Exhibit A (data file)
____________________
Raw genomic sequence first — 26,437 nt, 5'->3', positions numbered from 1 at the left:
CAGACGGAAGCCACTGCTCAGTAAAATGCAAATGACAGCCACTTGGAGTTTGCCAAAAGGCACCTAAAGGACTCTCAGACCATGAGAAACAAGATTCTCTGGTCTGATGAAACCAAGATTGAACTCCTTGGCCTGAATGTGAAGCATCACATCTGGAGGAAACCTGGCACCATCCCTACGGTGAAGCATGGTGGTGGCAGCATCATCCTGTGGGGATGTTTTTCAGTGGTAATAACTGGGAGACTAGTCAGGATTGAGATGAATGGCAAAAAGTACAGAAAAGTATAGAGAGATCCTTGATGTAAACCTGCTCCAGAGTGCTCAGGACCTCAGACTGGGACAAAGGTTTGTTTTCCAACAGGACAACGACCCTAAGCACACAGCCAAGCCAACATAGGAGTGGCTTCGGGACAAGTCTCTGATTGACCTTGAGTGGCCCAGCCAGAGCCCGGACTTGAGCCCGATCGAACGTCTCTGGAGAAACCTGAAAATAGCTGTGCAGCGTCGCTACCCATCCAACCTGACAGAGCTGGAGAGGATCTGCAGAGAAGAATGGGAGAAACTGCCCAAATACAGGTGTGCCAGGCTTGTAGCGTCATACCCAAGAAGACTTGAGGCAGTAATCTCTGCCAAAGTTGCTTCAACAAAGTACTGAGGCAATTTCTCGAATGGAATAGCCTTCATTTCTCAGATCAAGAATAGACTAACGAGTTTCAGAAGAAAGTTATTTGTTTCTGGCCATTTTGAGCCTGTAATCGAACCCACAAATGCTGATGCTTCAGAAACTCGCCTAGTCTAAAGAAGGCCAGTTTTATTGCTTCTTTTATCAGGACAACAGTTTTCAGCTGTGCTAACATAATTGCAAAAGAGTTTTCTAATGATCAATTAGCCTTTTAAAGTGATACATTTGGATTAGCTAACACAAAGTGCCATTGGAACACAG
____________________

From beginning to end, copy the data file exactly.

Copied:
Raw genomic sequence first — 26,437 nt, 5'->3', positions numbered from 1 at the left:
CAGACGGAAGCCACTGCTCAGTAAAATGCAAATGACAGCCACTTGGAGTTTGCCAAAAGGCACCTAAAGGACTCTCAGACCATGAGAAACAAGATTCTCTGGTCTGATGAAACCAAGATTGAACTCCTTGGCCTGAATGTGAAGCATCACATCTGGAGGAAACCTGGCACCATCCCTACGGTGAAGCATGGTGGTGGCAGCATCATCCTGTGGGGATGTTTTTCAGTGGTAATAACTGGGAGACTAGTCAGGATTGAGATGAATGGCAAAAAGTACAGAAAAGTATAGAGAGATCCTTGATGTAAACCTGCTCCAGAGTGCTCAGGACCTCAGACTGGGACAAAGGTTTGTTTTCCAACAGGACAACGACCCTAAGCACACAGCCAAGCCAACATAGGAGTGGCTTCGGGACAAGTCTCTGATTGACCTTGAGTGGCCCAGCCAGAGCCCGGACTTGAGCCCGATCGAACGTCTCTGGAGAAACCTGAAAATAGCTGTGCAGCGTCGCTACCCATCCAACCTGACAGAGCTGGAGAGGATCTGCAGAGAAGAATGGGAGAAACTGCCCAAATACAGGTGTGCCAGGCTTGTAGCGTCATACCCAAGAAGACTTGAGGCAGTAATCTCTGCCAAAGTTGCTTCAACAAAGTACTGAGGCAATTTCTCGAATGGAATAGCCTTCATTTCTCAGATCAAGAATAGACTAACGAGTTTCAGAAGAAAGTTATTTGTTTCTGGCCATTTTGAGCCTGTAATCGAACCCACAAATGCTGATGCTTCAGAAACTCGCCTAGTCTAAAGAAGGCCAGTTTTATTGCTTCTTTTATCAGGACAACAGTTTTCAGCTGTGCTAACATAATTGCAAAAGAGTTTTCTAATGATCAATTAGCCTTTTAAAGTGATACATTTGGATTAGCTAACACAAAGTGCCATTGGAACACAG